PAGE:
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David Guerra: On The Lookout For Art Rebels

David Guerra is the owner and director of A R E A Gallery and an independent curator here in Boston.  His recent endeavor has been to organize AREA CODE, an online art fair created in response to the COVID pandemic to support local artists. Looking forward, he wants to create a new model for art galleries, where people can participate in a safe way and “can be with art beyond art collecting.” He wants to provide a container of cultural energy that allows people to connect, without having to exist in one set, physical space.

Guerra was born in Havana and has a background in law, diplomacy, and politics. He finds that his background is not dissimilar to where he is now in the art world. His goal is to create a platform to amplify the work of his artists, creating a space where the artist can speak and enlighten everyone with the quality of their ideas.

He has served as both a mentor and juror for the Arts & Business Council’s Feldman Fellows last year.

“One of the things that I love the most about the Arts & Business Council of Boston is the amount of resources that the organization makes available for artists to succeed,” Guerra said. “This is something that fills the gap in arts education. The A&BC has become a very useful, efficient, and knowledgeable source of development tools. It also supports an engagement with the community.”

He was able to contribute his unique point of view as a gallery owner, art dealer, and curator to help mentor the artists and potential fellows.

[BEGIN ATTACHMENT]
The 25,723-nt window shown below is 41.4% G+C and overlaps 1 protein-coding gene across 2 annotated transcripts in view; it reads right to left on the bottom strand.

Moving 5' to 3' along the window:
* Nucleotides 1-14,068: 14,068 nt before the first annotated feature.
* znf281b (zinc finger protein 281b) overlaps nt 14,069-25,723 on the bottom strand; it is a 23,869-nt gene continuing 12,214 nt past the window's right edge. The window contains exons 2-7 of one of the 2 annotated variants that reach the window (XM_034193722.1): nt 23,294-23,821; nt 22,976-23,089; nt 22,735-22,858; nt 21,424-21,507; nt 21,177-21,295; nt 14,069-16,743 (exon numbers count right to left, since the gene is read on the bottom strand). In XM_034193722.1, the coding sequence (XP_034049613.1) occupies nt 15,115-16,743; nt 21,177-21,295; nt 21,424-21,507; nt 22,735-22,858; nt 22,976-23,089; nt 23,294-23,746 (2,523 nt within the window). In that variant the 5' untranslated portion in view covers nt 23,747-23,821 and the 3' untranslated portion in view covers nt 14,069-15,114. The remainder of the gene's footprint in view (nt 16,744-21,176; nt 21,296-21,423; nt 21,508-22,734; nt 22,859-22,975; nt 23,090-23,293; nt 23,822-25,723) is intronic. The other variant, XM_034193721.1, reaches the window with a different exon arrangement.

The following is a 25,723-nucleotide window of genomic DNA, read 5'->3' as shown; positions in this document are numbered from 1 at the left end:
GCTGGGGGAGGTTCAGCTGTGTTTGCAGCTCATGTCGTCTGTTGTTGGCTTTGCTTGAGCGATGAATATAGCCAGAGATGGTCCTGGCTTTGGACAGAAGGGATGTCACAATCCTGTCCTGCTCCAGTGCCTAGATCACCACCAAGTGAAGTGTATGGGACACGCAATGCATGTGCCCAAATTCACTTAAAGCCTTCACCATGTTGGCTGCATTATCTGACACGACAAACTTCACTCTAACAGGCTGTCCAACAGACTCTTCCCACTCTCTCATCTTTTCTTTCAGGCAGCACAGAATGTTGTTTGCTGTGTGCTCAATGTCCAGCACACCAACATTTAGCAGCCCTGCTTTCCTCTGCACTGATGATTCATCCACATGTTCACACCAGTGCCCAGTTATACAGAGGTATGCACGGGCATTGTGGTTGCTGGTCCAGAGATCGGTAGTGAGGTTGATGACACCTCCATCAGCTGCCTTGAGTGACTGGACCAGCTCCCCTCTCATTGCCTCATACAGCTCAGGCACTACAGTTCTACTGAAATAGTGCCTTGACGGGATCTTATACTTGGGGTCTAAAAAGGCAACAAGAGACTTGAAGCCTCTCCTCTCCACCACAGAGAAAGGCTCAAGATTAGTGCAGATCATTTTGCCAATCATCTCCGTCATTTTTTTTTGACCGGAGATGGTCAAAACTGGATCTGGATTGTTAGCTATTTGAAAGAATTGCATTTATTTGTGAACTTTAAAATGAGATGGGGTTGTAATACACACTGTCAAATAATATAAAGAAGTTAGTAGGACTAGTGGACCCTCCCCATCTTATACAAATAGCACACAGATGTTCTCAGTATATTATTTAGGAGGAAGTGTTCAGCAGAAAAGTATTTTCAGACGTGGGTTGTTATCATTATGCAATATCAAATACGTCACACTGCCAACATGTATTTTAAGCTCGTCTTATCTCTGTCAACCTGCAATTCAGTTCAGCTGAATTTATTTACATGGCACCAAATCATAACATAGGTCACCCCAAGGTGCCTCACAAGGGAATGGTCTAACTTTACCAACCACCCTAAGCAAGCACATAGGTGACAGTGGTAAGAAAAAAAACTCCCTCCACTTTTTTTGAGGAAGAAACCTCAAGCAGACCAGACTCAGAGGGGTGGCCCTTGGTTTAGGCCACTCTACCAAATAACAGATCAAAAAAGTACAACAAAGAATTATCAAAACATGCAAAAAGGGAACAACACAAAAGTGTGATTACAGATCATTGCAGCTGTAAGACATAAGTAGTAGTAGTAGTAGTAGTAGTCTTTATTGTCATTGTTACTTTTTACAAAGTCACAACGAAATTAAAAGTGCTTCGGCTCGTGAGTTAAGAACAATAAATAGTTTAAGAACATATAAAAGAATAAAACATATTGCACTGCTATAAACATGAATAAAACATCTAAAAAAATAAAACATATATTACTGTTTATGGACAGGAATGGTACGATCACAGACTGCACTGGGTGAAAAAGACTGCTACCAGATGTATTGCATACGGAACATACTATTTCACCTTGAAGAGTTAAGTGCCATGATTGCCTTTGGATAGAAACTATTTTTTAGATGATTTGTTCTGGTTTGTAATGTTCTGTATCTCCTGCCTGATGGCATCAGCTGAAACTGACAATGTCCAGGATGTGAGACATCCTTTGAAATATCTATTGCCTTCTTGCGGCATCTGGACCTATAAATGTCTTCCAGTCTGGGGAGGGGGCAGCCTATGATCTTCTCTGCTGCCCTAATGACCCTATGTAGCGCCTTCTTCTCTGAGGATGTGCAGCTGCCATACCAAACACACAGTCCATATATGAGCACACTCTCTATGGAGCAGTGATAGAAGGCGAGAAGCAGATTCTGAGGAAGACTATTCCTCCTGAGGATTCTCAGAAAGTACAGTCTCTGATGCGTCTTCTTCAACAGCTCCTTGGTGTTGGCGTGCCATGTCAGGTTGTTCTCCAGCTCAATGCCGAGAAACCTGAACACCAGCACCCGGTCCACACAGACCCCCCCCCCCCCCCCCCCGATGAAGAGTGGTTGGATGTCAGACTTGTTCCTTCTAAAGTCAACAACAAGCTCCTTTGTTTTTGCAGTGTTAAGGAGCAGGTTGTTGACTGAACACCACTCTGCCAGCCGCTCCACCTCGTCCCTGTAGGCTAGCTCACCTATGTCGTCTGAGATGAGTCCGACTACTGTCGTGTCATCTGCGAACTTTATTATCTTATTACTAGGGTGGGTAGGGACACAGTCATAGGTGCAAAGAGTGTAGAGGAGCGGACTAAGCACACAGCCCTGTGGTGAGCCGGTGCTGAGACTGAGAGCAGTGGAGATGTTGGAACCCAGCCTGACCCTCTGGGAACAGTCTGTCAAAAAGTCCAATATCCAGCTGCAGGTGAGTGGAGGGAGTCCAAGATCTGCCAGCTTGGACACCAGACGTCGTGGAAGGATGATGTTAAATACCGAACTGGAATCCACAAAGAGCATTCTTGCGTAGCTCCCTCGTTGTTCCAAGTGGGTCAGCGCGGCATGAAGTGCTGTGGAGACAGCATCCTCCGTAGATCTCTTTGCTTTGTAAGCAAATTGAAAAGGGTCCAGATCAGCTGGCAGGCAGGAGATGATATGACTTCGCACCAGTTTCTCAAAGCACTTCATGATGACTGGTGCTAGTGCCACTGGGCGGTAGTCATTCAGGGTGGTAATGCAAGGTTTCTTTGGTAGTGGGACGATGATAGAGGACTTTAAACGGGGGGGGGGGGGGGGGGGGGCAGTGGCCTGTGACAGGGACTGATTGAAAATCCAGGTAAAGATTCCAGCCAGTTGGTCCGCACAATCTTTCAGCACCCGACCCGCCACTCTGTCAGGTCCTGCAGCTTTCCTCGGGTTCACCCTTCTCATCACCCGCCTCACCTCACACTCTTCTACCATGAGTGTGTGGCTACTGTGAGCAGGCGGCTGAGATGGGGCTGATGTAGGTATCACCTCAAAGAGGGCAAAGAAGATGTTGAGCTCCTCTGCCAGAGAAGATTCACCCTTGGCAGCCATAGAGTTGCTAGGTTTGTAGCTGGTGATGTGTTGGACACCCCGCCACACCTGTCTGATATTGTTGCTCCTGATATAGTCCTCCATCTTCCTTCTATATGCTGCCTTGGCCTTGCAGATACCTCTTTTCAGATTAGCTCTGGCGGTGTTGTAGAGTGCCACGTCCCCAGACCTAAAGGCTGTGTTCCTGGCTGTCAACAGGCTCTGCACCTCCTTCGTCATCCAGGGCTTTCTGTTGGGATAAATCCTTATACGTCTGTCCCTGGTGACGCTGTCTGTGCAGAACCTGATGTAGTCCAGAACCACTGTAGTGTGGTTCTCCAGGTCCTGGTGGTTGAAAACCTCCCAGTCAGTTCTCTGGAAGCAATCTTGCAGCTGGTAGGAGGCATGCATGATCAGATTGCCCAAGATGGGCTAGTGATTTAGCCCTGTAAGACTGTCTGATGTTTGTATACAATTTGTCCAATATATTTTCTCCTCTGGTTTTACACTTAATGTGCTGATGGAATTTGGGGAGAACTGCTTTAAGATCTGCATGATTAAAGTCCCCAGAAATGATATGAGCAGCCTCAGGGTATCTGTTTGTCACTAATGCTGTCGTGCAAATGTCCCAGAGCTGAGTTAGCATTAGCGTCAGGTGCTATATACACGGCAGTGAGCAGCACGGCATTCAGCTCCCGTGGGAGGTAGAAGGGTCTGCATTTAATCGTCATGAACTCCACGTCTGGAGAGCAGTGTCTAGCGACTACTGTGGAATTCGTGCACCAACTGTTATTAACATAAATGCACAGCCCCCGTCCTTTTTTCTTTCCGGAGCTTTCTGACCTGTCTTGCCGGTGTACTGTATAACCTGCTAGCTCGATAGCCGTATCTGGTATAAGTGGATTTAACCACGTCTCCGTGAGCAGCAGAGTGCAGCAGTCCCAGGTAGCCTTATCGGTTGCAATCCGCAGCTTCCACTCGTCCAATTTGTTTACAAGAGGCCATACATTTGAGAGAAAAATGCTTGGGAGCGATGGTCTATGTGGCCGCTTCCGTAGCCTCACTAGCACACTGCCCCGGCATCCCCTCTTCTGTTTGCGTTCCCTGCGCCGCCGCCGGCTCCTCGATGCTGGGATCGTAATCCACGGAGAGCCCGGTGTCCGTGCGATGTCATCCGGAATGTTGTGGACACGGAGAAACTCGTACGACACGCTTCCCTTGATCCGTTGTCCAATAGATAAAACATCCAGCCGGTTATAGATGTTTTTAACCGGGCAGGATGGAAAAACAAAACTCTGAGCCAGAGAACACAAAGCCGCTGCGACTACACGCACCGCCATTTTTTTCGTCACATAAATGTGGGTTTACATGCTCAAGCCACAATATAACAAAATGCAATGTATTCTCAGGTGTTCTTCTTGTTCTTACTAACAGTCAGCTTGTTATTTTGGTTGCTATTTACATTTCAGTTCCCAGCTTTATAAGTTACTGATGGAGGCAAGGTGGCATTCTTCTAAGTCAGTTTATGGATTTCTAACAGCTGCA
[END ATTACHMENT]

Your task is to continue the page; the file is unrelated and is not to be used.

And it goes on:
“Just reading every application was a very informative process to me,” Guerra explained, “because I got to see which ideas are being explored by the artists of this particular community.  What are their main interests, trends, artistic aesthetics, ambitions?  You can tailor your advice to be really helping that artist in those areas where they need to grow. It is a very tailored and customized experience. For me it’s a privilege, you are welcoming an artist with certain ideas and throughout the year you become a partner of that particular artist to make things happen.”

As a juror he shares what he is looking for (and is not looking for):

“I am interested in ideas depicted in very smart ways, innovative ways. I’m not looking for a medium in particular, I’m not looking for an aesthetic in particular. I don’t express any formal preference, if I may put it that way. I am excited to be impressed by a body of work that represents or offers a possibility to engage in a dialogue that I find necessary for these current times. So, I try to use that as a point of guidance, or reference, when guiding my decision-making process. How are you making a contribution?  How are you challenging the medium that you have been embracing?  How are you presenting your ideas in a way that can impact the life of people?  So, I think I am interested in how creative the solutions are that are offered. Let’s put it this way, I’ve never used this before, but it could be a fun way to put it: I’m looking for art rebels. You know, Art Rebels.  Who are the people who are rebelling, whether it is a convention they are rebelling against, whether it is an idea that is rebellious in itself? And that fascinates me, when I find people who stand out as rebels in what they do as artists.”

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